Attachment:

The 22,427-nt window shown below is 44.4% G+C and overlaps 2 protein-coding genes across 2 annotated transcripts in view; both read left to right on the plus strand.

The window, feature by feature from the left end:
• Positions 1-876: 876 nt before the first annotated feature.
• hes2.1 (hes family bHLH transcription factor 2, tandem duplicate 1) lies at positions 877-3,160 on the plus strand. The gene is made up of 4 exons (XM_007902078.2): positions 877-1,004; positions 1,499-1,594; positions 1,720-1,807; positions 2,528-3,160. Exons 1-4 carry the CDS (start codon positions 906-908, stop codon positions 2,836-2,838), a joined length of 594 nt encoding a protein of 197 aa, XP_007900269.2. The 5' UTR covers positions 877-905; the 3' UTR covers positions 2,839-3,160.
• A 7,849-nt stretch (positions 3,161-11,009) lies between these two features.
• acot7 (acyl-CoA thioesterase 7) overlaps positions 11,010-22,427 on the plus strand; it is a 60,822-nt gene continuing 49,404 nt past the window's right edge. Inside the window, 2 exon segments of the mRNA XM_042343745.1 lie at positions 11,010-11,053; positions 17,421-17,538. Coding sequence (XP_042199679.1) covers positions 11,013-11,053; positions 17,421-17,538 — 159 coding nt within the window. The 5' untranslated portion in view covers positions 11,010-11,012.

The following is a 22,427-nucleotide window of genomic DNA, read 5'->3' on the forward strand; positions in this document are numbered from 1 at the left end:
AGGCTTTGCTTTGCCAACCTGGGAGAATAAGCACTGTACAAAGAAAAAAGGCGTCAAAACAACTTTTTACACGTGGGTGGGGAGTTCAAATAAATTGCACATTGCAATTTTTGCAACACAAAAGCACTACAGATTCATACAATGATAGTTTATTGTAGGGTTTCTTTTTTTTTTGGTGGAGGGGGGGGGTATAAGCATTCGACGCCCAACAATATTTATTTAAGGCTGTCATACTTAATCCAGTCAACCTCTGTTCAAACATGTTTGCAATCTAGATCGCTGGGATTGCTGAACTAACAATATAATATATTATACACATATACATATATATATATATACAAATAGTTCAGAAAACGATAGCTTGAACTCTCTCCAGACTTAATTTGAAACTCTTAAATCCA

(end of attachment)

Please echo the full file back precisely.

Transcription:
The 22,427-nt window shown below is 44.4% G+C and overlaps 2 protein-coding genes across 2 annotated transcripts in view; both read left to right on the plus strand.

The window, feature by feature from the left end:
• Positions 1-876: 876 nt before the first annotated feature.
• hes2.1 (hes family bHLH transcription factor 2, tandem duplicate 1) lies at positions 877-3,160 on the plus strand. The gene is made up of 4 exons (XM_007902078.2): positions 877-1,004; positions 1,499-1,594; positions 1,720-1,807; positions 2,528-3,160. Exons 1-4 carry the CDS (start codon positions 906-908, stop codon positions 2,836-2,838), a joined length of 594 nt encoding a protein of 197 aa, XP_007900269.2. The 5' UTR covers positions 877-905; the 3' UTR covers positions 2,839-3,160.
• A 7,849-nt stretch (positions 3,161-11,009) lies between these two features.
• acot7 (acyl-CoA thioesterase 7) overlaps positions 11,010-22,427 on the plus strand; it is a 60,822-nt gene continuing 49,404 nt past the window's right edge. Inside the window, 2 exon segments of the mRNA XM_042343745.1 lie at positions 11,010-11,053; positions 17,421-17,538. Coding sequence (XP_042199679.1) covers positions 11,013-11,053; positions 17,421-17,538 — 159 coding nt within the window. The 5' untranslated portion in view covers positions 11,010-11,012.

The following is a 22,427-nucleotide window of genomic DNA, read 5'->3' on the forward strand; positions in this document are numbered from 1 at the left end:
AGGCTTTGCTTTGCCAACCTGGGAGAATAAGCACTGTACAAAGAAAAAAGGCGTCAAAACAACTTTTTACACGTGGGTGGGGAGTTCAAATAAATTGCACATTGCAATTTTTGCAACACAAAAGCACTACAGATTCATACAATGATAGTTTATTGTAGGGTTTCTTTTTTTTTTGGTGGAGGGGGGGGGTATAAGCATTCGACGCCCAACAATATTTATTTAAGGCTGTCATACTTAATCCAGTCAACCTCTGTTCAAACATGTTTGCAATCTAGATCGCTGGGATTGCTGAACTAACAATATAATATATTATACACATATACATATATATATATATACAAATAGTTCAGAAAACGATAGCTTGAACTCTCTCCAGACTTAATTTGAAACTCTTAAATCCA